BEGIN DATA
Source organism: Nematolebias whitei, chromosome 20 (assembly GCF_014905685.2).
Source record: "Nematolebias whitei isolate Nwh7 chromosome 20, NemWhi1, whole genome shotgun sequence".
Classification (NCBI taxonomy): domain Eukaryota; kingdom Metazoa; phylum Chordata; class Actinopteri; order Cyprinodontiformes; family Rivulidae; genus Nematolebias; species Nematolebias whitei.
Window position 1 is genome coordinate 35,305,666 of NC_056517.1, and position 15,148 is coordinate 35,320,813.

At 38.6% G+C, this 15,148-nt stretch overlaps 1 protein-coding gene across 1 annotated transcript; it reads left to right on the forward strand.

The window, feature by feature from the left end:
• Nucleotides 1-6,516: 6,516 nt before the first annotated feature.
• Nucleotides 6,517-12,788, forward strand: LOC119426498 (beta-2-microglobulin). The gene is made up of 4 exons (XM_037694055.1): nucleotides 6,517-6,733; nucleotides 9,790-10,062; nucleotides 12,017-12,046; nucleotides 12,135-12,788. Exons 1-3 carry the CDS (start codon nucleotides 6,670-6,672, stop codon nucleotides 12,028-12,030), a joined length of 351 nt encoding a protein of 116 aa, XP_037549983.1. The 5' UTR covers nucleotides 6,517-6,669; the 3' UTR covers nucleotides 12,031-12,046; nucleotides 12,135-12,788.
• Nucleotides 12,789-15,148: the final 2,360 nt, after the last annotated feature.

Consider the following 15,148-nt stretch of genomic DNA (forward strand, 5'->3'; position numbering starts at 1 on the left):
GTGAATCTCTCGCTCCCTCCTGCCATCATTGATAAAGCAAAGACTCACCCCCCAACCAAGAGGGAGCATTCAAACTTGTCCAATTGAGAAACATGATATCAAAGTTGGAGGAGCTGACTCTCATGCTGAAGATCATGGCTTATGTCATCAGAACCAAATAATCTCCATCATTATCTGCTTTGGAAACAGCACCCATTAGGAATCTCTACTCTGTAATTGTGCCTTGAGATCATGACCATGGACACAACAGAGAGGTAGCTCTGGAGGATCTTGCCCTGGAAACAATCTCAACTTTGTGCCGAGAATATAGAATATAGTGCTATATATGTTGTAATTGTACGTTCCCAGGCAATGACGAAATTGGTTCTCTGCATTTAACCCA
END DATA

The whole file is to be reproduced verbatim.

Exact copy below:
Source organism: Nematolebias whitei, chromosome 20 (assembly GCF_014905685.2).
Source record: "Nematolebias whitei isolate Nwh7 chromosome 20, NemWhi1, whole genome shotgun sequence".
Classification (NCBI taxonomy): domain Eukaryota; kingdom Metazoa; phylum Chordata; class Actinopteri; order Cyprinodontiformes; family Rivulidae; genus Nematolebias; species Nematolebias whitei.
Window position 1 is genome coordinate 35,305,666 of NC_056517.1, and position 15,148 is coordinate 35,320,813.

At 38.6% G+C, this 15,148-nt stretch overlaps 1 protein-coding gene across 1 annotated transcript; it reads left to right on the forward strand.

The window, feature by feature from the left end:
• Nucleotides 1-6,516: 6,516 nt before the first annotated feature.
• Nucleotides 6,517-12,788, forward strand: LOC119426498 (beta-2-microglobulin). The gene is made up of 4 exons (XM_037694055.1): nucleotides 6,517-6,733; nucleotides 9,790-10,062; nucleotides 12,017-12,046; nucleotides 12,135-12,788. Exons 1-3 carry the CDS (start codon nucleotides 6,670-6,672, stop codon nucleotides 12,028-12,030), a joined length of 351 nt encoding a protein of 116 aa, XP_037549983.1. The 5' UTR covers nucleotides 6,517-6,669; the 3' UTR covers nucleotides 12,031-12,046; nucleotides 12,135-12,788.
• Nucleotides 12,789-15,148: the final 2,360 nt, after the last annotated feature.

Consider the following 15,148-nt stretch of genomic DNA (forward strand, 5'->3'; position numbering starts at 1 on the left):
GTGAATCTCTCGCTCCCTCCTGCCATCATTGATAAAGCAAAGACTCACCCCCCAACCAAGAGGGAGCATTCAAACTTGTCCAATTGAGAAACATGATATCAAAGTTGGAGGAGCTGACTCTCATGCTGAAGATCATGGCTTATGTCATCAGAACCAAATAATCTCCATCATTATCTGCTTTGGAAACAGCACCCATTAGGAATCTCTACTCTGTAATTGTGCCTTGAGATCATGACCATGGACACAACAGAGAGGTAGCTCTGGAGGATCTTGCCCTGGAAACAATCTCAACTTTGTGCCGAGAATATAGAATATAGTGCTATATATGTTGTAATTGTACGTTCCCAGGCAATGACGAAATTGGTTCTCTGCATTTAACCCA